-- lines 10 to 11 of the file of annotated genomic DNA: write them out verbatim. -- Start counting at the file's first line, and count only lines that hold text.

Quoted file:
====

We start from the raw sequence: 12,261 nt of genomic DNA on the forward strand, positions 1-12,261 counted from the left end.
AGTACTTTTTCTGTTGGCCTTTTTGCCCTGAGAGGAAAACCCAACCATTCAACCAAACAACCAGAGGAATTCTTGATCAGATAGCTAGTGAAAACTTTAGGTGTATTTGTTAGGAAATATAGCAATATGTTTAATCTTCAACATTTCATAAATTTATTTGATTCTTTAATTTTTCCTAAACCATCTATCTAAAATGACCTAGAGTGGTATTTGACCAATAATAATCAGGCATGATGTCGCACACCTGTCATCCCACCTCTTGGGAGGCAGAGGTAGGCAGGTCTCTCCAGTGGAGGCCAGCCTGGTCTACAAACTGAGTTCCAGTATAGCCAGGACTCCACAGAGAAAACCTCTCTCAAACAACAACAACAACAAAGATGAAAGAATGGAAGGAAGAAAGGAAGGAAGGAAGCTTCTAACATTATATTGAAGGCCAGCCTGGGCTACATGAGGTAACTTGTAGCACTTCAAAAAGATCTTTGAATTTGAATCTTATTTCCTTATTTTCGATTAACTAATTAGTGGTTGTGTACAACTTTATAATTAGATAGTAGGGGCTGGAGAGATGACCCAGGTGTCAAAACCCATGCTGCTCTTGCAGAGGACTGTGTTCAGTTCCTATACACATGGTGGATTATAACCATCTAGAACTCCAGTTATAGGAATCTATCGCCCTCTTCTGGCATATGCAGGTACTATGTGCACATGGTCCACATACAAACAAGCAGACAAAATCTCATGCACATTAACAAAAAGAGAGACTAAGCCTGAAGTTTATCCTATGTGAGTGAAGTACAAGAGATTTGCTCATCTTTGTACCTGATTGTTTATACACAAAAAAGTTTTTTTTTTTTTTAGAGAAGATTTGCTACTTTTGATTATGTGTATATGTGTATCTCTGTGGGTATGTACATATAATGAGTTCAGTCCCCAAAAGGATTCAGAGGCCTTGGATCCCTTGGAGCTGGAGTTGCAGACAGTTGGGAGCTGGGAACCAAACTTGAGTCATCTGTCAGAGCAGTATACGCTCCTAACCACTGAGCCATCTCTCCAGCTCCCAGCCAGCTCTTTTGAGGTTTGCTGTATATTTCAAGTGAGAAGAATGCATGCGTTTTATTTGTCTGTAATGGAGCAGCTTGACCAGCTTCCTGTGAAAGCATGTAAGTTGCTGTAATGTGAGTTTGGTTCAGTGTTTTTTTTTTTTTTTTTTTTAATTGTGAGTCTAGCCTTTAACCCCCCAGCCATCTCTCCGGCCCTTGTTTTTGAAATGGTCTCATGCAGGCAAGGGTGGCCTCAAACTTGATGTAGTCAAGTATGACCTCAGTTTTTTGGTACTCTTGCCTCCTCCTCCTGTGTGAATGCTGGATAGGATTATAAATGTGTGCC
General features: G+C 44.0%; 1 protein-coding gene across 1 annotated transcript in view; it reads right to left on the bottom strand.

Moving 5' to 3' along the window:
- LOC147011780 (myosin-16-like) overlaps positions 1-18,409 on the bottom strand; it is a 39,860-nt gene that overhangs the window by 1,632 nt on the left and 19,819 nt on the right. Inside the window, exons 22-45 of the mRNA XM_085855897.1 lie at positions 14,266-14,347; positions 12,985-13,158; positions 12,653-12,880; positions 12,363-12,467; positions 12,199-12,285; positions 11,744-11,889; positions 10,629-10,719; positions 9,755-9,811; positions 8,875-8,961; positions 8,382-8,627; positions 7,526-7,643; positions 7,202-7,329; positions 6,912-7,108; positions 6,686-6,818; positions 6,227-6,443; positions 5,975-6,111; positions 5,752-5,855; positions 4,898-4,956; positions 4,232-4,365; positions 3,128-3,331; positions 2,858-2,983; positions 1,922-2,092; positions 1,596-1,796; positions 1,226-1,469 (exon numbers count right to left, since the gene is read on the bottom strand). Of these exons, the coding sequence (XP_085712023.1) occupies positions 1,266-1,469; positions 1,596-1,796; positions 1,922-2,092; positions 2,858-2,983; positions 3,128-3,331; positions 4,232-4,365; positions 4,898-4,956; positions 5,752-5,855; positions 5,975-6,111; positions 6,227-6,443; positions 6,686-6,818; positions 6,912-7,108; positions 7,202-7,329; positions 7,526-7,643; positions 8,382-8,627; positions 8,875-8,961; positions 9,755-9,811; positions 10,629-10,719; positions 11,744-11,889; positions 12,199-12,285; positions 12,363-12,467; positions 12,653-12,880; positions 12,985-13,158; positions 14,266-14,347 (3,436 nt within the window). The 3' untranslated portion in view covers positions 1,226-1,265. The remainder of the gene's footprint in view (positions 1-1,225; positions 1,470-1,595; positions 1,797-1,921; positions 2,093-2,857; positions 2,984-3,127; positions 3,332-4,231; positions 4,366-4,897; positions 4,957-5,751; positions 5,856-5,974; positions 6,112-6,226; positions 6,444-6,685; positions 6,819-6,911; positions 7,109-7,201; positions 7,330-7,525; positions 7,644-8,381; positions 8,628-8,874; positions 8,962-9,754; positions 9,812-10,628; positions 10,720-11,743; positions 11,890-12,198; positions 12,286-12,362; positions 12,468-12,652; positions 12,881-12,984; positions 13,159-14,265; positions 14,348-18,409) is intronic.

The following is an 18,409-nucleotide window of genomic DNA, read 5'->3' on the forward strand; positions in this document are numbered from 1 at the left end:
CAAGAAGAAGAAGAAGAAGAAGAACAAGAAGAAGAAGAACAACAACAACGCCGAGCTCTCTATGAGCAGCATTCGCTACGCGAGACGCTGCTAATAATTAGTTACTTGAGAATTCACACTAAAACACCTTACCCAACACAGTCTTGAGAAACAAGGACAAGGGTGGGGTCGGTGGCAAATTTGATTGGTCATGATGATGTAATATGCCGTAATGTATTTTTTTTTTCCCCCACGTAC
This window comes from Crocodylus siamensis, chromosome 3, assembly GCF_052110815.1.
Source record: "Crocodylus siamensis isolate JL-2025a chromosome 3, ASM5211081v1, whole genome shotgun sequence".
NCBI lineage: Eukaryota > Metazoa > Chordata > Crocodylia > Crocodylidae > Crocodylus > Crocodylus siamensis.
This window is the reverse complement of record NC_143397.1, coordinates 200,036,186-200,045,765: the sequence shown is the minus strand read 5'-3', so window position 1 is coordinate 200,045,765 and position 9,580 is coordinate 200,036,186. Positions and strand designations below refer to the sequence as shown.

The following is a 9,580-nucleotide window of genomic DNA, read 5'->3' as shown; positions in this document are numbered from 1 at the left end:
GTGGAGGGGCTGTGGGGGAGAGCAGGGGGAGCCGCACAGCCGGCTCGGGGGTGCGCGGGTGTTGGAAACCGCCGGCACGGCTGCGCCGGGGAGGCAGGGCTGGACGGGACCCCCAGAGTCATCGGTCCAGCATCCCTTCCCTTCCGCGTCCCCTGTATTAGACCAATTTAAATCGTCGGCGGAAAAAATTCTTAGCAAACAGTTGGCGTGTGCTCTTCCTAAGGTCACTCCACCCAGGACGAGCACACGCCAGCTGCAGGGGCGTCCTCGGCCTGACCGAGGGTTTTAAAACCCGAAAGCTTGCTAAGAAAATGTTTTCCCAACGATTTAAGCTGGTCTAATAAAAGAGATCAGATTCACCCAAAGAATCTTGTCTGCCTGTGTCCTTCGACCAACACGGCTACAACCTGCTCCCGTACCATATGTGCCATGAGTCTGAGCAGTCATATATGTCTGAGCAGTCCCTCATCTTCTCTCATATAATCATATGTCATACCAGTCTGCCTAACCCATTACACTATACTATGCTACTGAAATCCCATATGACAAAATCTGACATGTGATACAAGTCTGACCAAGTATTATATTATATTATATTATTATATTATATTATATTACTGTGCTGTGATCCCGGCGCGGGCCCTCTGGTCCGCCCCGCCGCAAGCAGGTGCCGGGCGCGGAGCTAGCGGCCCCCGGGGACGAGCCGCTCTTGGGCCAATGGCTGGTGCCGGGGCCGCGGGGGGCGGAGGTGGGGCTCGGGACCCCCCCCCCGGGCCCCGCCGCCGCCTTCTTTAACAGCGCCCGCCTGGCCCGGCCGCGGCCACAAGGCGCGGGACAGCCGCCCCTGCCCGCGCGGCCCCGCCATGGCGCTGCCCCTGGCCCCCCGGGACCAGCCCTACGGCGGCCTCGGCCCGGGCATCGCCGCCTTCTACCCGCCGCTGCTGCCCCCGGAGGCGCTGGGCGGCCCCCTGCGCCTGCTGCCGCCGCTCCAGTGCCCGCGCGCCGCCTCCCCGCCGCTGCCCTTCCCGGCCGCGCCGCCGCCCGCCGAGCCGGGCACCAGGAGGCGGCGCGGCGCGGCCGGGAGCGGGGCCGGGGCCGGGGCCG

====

NCBI lineage: Eukaryota > Metazoa > Chordata > Crocodylia > Crocodylidae > Crocodylus > Crocodylus siamensis.
This window is the reverse complement of record NC_143397.1, coordinates 200,036,186-200,045,765: the sequence shown is the minus strand read 5'-3', so window position 1 is coordinate 200,045,765 and position 9,580 is coordinate 200,036,186. Positions and strand designations below refer to the sequence as shown.